These wedding reception trends have been slowly dwindling in popularity in recent years... Find out if a bouquet toss or garter toss is right for your big day!
Traditions – they’re rather common in the wedding world. From the white wedding dress to the first dance – there are quite a few practices considered to be “must dos” by those who subscribe to proper etiquette. However, in modern times, many brides and grooms are choosing to eschew customs for a multitude of reasons: they don’t feel they're necessary, they’re based on outdated/offensive views, there’s no time for them, etc. One – or two – such practices is the concept of the “toss.” This reception tradition involves the bride throwing her bouquet into a crowd of single ladies and the groom flinging his new wife’s garter into a cluster of single men. In each scenario, the person who catches the object is said to be the next to marry.
This trend has been slowly dwindling in popularity in recent years – mostly due to it’s outdated meaning and the general awkwardness that can be associated with it. You may be wondering whether or not a “toss” would work in your wedding. To help you make a decision, we’ve listed the “pros” and “cons” of including the tradition in your celebration.
- It’s another reception activity for guests. If you’re afraid there might be too much downtime, or you’re just excited about having a variety of guest-participation activities available, this could add something extra to your soirée. Get your attendees up and engaged – even if they don’t care much for dancing.
- You can alter it to become something new and fun. There are plenty of ways to reinvent this custom. Instead of tossing your bouquet, give it to the longest-married couple at the reception. Break your cluster of flowers apart and give each of your important gals (bridesmaids, maid of honor, mothers of the bride and groom, etc.) a bloom. In lieu of your garter, consider having the groom toss his boutonniere. Do what makes sense to you!
- The photographer will capture some great shots. Action shots from a professional camera are interesting and dynamic. Capturing the look on the faces of your nearest and dearest – as well as the look on your own – along with the object flying through the air would make a unique addition to your wedding album.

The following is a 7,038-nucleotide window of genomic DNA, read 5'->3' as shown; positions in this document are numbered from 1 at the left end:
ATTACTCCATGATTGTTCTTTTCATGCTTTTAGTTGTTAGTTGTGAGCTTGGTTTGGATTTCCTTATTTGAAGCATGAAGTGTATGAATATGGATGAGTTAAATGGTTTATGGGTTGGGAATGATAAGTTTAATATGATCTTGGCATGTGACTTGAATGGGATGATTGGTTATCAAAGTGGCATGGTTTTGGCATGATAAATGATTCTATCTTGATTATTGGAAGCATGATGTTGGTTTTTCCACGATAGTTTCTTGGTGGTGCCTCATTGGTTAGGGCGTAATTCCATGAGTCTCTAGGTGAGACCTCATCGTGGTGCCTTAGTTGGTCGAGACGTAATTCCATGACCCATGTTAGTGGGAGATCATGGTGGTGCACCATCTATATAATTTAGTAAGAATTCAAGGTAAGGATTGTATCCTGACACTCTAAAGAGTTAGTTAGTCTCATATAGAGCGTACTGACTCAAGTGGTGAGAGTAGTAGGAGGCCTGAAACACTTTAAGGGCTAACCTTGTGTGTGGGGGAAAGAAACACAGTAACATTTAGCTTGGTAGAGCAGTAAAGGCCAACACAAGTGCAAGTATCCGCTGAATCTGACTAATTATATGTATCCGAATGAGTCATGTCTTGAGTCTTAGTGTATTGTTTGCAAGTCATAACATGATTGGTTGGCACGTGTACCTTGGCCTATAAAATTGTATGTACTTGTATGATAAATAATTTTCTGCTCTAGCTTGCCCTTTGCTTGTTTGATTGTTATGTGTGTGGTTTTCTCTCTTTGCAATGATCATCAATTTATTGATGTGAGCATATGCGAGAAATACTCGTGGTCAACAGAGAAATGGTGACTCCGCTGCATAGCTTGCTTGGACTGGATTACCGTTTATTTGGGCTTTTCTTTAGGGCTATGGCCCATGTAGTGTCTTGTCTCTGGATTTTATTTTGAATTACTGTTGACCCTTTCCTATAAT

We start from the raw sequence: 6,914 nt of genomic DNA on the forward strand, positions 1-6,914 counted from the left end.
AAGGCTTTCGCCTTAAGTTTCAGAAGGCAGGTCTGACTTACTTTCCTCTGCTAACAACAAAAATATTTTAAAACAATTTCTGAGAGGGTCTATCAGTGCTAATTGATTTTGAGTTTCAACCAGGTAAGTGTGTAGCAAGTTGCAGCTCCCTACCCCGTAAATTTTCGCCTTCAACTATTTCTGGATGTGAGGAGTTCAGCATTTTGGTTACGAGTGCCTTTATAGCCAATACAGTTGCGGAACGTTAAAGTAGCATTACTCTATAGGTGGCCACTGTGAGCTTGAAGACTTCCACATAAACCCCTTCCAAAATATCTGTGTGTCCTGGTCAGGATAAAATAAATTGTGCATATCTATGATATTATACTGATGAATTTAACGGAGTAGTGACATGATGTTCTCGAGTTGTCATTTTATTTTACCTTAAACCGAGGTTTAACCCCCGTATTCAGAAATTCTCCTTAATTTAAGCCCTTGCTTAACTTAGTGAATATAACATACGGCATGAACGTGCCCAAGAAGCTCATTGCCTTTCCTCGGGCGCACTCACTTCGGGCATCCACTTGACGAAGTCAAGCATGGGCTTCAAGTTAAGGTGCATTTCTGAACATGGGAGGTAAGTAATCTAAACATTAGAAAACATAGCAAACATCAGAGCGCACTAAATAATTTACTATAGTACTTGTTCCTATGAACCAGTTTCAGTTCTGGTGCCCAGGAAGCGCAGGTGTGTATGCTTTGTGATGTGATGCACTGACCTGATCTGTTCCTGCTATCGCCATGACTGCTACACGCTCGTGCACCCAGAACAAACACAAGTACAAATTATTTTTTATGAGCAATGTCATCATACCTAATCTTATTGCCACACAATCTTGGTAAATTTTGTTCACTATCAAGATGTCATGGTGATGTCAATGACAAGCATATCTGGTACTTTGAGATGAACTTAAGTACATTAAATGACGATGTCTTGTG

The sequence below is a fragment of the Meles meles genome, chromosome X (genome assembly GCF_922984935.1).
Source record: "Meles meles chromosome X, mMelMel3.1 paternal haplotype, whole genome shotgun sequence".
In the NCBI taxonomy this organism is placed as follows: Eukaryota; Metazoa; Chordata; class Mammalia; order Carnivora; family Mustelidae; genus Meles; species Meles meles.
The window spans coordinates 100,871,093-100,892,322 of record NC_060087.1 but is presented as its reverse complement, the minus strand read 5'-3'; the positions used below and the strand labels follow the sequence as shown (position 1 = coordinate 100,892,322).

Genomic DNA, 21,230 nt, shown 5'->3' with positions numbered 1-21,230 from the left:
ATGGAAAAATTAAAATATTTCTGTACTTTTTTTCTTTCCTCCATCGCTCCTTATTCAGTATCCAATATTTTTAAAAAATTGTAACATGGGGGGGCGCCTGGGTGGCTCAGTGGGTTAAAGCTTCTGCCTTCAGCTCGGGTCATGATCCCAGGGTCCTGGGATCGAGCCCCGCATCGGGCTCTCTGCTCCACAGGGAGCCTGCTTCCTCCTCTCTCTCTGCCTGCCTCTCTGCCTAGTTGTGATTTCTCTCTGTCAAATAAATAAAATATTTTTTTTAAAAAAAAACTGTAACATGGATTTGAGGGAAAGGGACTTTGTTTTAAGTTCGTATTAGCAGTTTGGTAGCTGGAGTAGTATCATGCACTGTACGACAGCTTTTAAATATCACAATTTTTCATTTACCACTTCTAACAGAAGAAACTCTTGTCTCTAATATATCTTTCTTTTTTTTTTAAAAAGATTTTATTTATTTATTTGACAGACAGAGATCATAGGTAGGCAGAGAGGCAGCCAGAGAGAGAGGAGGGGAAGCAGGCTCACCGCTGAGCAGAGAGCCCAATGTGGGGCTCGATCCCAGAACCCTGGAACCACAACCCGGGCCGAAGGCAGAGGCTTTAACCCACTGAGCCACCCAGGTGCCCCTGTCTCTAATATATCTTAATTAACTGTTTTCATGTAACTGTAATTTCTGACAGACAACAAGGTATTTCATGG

- You may make some feel uncomfortable – including yourselves. The tradition itself does not lend itself to the most forward thinking of marriage ideals, which in itself could make the practice a little unsettling to some. However, even beyond that, it’s very easy to let the “toss” back you into a complicated corner. For example, if you don’t have many single friends, asking the few you do have to gather together might bring attention they don’t want. What’s more, the retrieval of the garter – and sometimes, the toss itself – gets borderline inappropriate for a public setting. In other words, things can go south quite quickly.
- There’s a chance someone may get injured. Some really get into the spirit of the “toss,” which can be fun, but also a little dangerous. Jumping, reaching, sometimes tackling – even on accident – can occur, and the last thing anyone wants at their nuptials is for someone to get hurt or having to call an ambulance. It may sound dramatic, but it’s happened at plenty of weddings in the past.
- Your bouquet and garter are no longer yours. Participating in a bouquet or garter toss will ensure that you lose those items to the people who catch them. Of course, if your bouquet is composed of real flowers, it will eventually wilt, but there are ways to preserve a few blooms to commemorate the day. If you’ve taken special care to personalize the garter, you’ll probably want to keep it as an extra keepsake. Asking for these items back once tossed might strike some as strange, especially if they subscribe to the superstition surrounding the practice.
Discover more wedding traditions by learning the differences between American and British weddings, see 10 subtle ways to include “something blue” in your big day, and fawn over our gorgeous real weddings.
Opening photo by KingenSmith